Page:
O’baekey reflects on debut album ‘Portaits’


Emma Jackson

The album cover for “Portraits”was illustrated by artist and student Emma Jackson. The album came out last June.

Urban and electronic music production junior, Owen Patrick Baekey, ‘O’baekey’, debuted his first-full length hip-hop album, “Portraits”, on June 19 and announced the release of a deluxe version dropping this September with four new tracks.
The project was produced and engineered by music industry studies junior and jazz guitarist, Wyatt Pinto. It also features Loyola music industry studies singer Kennadi Rose, alumnus vocalist Soleille and rapper Sixo.
“I can talk about getting my life together without having to be depressing and lame. It’s a self-help song while getting people to turn up,” he said about the song.
With a background of 10 years writing poetry, O’baekey wrote every word on the album, accomplishing an upbeat sound while relying on his idea to “make music fun, playful and juxtaposing truthfulness,” he said.
O’baekey’s album began production in August and lasted for 11 months, finalizing two weeks before its release on streaming platforms.
O’baekey cited his love of New Orleans as inspiration and a place where he feels inspired and motivated. Influenced by ‘80s and ‘90s styles of hip-hop, the album was entirely recorded in Pinto’s bedroom studio.
The rapper’s art is brought to life by the sample-based beats created by the producer.
“Wyatt is my god because he’s a jazz musician; I get to play around with his ideas of song structures, what musical freedom is and what melodies are,” O’baekey said.
He said he hadn’t heard crazy jazz structures until he came to New Orleans, where he listened to the genre for two years. After that, he decided he was ready to create the old school hip-hop inspired record with jazz references.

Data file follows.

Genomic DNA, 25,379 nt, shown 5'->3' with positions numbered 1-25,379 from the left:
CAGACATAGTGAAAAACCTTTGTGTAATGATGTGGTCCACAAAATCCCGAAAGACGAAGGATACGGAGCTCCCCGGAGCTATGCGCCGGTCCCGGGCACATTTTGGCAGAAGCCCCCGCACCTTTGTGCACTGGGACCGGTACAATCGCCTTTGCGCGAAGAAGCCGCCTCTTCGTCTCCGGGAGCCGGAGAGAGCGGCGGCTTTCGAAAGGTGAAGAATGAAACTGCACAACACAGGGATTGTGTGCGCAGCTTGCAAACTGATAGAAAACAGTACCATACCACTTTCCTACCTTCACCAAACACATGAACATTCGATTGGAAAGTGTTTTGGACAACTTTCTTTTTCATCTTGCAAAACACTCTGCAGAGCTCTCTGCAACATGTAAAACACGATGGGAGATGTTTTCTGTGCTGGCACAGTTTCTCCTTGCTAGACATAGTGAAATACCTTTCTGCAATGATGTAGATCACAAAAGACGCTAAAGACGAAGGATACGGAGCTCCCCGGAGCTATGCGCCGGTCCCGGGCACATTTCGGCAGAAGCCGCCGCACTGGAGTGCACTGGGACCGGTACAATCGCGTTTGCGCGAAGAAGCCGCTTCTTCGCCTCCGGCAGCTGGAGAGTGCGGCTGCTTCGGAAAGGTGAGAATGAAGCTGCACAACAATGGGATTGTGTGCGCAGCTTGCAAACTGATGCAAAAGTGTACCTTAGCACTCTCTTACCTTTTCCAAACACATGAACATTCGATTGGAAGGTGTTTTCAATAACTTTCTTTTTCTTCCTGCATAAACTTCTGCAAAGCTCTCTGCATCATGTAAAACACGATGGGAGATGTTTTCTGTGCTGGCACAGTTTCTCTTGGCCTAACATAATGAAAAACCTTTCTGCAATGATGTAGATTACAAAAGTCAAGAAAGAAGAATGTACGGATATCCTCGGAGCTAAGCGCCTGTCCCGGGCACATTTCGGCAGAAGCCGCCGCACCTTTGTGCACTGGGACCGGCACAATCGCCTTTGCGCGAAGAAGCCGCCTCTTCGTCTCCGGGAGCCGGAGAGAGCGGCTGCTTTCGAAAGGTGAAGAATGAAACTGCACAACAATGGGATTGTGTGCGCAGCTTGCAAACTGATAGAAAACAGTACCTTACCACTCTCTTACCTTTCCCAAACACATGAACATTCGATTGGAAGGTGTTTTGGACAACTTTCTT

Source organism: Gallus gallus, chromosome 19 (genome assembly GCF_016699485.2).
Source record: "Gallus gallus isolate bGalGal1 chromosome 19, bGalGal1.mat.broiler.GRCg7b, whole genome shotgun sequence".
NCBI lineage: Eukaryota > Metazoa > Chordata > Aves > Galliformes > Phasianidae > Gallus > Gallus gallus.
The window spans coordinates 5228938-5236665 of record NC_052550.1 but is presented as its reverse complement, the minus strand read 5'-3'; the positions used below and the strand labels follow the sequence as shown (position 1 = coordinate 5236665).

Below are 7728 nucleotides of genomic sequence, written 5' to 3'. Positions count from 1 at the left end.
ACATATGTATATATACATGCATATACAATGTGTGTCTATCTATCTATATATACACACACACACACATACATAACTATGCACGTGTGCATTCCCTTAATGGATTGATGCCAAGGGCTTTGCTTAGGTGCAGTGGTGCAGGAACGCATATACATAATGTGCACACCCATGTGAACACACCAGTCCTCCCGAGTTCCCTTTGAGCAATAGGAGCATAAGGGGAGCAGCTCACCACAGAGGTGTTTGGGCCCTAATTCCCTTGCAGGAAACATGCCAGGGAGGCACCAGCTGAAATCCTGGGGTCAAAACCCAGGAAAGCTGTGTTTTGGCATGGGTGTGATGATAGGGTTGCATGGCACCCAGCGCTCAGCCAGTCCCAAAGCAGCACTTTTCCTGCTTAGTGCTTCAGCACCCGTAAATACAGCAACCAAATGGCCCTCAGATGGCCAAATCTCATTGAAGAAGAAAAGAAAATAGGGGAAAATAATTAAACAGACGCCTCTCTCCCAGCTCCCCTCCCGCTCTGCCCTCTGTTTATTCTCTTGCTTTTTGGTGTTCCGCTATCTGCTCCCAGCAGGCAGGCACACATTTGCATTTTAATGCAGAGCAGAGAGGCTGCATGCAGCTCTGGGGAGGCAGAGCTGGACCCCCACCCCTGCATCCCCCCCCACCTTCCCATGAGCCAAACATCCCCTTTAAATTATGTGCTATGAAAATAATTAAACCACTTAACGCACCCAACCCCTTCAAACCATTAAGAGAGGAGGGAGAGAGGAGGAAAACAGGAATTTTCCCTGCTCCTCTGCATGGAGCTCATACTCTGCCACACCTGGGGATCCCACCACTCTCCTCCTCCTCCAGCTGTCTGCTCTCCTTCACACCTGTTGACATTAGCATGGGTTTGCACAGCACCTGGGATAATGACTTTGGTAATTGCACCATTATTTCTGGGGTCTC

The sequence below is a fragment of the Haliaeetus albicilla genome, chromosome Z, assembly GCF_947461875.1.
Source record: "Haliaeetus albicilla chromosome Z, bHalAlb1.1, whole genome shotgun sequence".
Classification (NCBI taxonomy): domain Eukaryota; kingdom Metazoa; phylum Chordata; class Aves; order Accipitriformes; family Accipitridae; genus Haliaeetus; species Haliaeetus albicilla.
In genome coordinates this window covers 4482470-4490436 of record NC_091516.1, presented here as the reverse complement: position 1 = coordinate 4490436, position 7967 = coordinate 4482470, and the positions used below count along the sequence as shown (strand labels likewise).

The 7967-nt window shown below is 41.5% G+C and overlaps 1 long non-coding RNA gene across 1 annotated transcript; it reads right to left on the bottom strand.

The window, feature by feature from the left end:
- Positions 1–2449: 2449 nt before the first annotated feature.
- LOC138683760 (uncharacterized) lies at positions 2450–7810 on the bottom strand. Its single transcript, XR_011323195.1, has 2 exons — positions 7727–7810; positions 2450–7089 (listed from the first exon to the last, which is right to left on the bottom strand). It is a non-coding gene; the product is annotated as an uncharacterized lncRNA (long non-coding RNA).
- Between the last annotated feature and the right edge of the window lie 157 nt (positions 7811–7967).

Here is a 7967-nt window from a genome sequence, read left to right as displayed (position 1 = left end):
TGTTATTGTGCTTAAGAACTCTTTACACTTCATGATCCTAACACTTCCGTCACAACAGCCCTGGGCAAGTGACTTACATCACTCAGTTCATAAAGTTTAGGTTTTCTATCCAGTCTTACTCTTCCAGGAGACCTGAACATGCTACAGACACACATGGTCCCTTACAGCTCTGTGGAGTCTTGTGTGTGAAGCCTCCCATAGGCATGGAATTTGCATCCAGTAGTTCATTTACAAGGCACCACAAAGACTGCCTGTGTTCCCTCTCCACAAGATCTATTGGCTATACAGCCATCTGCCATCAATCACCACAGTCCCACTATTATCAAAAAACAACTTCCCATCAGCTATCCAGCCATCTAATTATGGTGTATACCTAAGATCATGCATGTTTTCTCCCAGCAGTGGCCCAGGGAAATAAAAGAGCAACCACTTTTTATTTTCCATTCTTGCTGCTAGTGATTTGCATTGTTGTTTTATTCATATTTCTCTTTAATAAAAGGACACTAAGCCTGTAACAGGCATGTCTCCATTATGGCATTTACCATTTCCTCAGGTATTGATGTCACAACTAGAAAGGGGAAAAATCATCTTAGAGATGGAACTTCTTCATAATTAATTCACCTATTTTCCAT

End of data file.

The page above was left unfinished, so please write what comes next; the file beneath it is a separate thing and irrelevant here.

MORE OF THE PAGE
Working with fellow peers at the university is another motivator for the rapper. Rose sang on two tracks, “F*** Your Friends” and “Portraits.” The singer hits high notes with her voice and is on the hook for the title track.
On “Worms”, O’baekey features 2020 graduate black noise artist Soleille, who specializes in rap, R&B singing and African styles of music.
Other features include Loyola rapper Sixo on “Paxson’s Shot” and Baltimore artist Jayy Grams on “Industry Rules.”
“I want to do more stuff with everyone that’s on the album. They’re all so good it’s crazy. All my homies are talented”, he said.
Besides his peers, he credited knowledge gained from taking classes such as History of Urban Music taught by Melissa Weber and the Urban Contemporary Ensemble led by iconic Southern rapper Mia Young, better known as Mia X.
The artist believes in paying attention to the cultural context of his identity in the rap game, quoting one of Mia X’s moments in class.
“She said that people can tell when an artist is not being authentic. If you’re dope, you’re dope and that’s what matters. You can tell when someone is faking it and when someone else has intent and respect for the culture,” O’baekey said.
O’baekey develops his own style by emulating his favorites, naming Ghostface Killah and Kanye West. His background experience in poetry is reflected in the mentions he made to the techniques such as double entendre and puns in bars.
“Hip-hop is taking from something else and making it your own. I love listening to my favorite rappers and trying to outrap them on their beats, or make it my own,” O’baekey said.